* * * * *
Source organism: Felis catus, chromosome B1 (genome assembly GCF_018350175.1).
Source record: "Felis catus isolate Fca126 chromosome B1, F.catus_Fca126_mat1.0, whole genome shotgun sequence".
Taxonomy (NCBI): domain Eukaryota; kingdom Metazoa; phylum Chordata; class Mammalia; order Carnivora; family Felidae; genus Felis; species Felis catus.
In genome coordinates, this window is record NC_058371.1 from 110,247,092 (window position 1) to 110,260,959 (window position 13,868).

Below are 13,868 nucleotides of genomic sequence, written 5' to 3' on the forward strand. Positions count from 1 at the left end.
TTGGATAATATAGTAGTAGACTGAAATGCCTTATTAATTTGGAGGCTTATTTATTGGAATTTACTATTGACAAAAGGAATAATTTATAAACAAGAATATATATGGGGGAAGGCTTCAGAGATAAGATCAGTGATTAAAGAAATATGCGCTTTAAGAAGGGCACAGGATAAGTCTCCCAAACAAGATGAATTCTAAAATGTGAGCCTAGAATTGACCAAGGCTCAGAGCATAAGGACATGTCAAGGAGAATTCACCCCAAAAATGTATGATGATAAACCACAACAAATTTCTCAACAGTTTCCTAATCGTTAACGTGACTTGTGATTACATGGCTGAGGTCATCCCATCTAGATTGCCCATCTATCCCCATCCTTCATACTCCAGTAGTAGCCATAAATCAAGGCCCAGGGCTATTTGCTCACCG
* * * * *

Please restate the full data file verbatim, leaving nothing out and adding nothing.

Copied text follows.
Source organism: Felis catus, chromosome B1 (genome assembly GCF_018350175.1).
Source record: "Felis catus isolate Fca126 chromosome B1, F.catus_Fca126_mat1.0, whole genome shotgun sequence".
Taxonomy (NCBI): domain Eukaryota; kingdom Metazoa; phylum Chordata; class Mammalia; order Carnivora; family Felidae; genus Felis; species Felis catus.
In genome coordinates, this window is record NC_058371.1 from 110,247,092 (window position 1) to 110,260,959 (window position 13,868).

Below are 13,868 nucleotides of genomic sequence, written 5' to 3' on the forward strand. Positions count from 1 at the left end.
TTGGATAATATAGTAGTAGACTGAAATGCCTTATTAATTTGGAGGCTTATTTATTGGAATTTACTATTGACAAAAGGAATAATTTATAAACAAGAATATATATGGGGGAAGGCTTCAGAGATAAGATCAGTGATTAAAGAAATATGCGCTTTAAGAAGGGCACAGGATAAGTCTCCCAAACAAGATGAATTCTAAAATGTGAGCCTAGAATTGACCAAGGCTCAGAGCATAAGGACATGTCAAGGAGAATTCACCCCAAAAATGTATGATGATAAACCACAACAAATTTCTCAACAGTTTCCTAATCGTTAACGTGACTTGTGATTACATGGCTGAGGTCATCCCATCTAGATTGCCCATCTATCCCCATCCTTCATACTCCAGTAGTAGCCATAAATCAAGGCCCAGGGCTATTTGCTCACCG